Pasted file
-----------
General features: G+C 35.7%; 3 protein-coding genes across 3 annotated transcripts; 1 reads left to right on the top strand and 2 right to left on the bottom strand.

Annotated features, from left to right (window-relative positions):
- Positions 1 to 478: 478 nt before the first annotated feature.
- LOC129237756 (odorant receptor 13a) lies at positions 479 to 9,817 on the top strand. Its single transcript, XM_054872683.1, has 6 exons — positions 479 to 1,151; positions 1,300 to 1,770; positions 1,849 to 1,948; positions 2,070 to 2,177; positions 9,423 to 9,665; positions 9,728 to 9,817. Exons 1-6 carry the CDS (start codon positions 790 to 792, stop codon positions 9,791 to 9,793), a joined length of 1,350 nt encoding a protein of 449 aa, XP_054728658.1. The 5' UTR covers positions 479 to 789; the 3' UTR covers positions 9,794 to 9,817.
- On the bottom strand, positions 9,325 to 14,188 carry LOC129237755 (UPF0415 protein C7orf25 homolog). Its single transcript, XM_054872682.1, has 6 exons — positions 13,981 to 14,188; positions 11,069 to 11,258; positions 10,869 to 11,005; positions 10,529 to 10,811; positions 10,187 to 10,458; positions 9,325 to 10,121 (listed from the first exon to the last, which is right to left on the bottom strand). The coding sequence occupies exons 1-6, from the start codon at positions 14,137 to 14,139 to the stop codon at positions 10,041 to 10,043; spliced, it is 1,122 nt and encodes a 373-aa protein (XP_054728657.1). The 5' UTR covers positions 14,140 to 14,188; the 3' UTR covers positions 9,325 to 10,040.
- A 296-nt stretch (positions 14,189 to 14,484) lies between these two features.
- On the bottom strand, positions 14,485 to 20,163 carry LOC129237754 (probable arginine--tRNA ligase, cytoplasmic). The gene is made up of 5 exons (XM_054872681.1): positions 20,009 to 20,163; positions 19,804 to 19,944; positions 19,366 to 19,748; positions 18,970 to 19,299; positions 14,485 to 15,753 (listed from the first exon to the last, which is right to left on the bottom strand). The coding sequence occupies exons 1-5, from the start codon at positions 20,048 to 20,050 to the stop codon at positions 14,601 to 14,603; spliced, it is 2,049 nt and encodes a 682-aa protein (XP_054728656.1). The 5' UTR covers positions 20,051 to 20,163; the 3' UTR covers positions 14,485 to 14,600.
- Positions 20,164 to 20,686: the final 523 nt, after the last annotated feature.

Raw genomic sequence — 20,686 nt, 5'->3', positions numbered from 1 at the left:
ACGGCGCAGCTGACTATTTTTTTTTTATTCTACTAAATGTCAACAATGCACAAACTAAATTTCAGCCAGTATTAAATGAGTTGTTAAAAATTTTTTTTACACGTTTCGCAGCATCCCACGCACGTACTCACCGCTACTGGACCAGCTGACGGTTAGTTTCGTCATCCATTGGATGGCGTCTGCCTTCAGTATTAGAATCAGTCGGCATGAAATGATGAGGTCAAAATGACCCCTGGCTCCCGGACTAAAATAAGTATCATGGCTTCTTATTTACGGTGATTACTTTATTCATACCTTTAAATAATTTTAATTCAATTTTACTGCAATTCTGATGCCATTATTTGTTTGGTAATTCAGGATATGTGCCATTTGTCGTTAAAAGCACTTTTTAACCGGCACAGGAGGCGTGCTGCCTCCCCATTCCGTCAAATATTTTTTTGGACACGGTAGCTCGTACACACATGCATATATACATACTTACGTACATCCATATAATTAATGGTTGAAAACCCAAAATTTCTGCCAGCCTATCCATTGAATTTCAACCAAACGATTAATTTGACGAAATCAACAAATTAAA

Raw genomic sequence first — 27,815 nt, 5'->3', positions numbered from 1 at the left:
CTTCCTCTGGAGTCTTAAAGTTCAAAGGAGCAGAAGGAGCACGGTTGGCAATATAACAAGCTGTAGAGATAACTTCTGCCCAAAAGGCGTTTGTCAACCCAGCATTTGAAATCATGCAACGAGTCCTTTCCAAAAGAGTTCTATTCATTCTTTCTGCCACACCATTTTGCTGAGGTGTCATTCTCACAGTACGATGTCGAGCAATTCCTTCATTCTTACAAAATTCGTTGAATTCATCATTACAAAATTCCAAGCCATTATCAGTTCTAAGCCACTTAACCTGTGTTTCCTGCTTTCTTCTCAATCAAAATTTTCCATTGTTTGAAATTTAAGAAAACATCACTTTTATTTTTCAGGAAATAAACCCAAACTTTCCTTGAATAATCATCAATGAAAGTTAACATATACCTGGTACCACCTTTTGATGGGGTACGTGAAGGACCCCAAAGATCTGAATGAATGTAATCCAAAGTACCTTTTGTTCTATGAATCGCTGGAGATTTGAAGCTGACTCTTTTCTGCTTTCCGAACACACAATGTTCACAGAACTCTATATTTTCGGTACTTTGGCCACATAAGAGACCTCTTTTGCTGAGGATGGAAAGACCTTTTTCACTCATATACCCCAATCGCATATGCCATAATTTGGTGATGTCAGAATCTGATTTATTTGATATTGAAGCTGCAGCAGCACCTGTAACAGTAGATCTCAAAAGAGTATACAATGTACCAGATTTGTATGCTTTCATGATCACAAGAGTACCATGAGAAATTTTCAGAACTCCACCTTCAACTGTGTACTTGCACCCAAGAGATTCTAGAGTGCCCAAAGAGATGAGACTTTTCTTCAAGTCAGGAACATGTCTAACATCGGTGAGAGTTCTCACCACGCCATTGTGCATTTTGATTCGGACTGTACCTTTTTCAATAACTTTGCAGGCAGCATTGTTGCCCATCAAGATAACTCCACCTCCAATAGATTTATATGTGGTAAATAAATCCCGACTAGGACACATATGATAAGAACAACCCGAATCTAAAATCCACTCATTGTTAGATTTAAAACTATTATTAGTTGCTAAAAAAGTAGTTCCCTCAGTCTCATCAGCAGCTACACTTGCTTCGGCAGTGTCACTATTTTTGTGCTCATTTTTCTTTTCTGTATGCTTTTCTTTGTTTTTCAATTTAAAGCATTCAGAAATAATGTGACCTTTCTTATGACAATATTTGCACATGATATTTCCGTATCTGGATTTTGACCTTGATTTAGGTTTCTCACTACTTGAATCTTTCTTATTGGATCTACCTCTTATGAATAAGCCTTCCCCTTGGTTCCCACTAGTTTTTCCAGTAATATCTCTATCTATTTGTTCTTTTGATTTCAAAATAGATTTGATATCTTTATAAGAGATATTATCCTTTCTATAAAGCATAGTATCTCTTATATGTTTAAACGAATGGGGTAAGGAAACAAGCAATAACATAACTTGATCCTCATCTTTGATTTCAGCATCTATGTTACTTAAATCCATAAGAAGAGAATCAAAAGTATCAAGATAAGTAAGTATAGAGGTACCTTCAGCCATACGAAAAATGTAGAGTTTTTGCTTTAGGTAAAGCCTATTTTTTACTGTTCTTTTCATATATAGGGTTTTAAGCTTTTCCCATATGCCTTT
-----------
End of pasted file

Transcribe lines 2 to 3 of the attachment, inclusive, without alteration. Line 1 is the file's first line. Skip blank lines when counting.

Annotated features, from left to right (window-relative positions):
- Positions 1 to 478: 478 nt before the first annotated feature.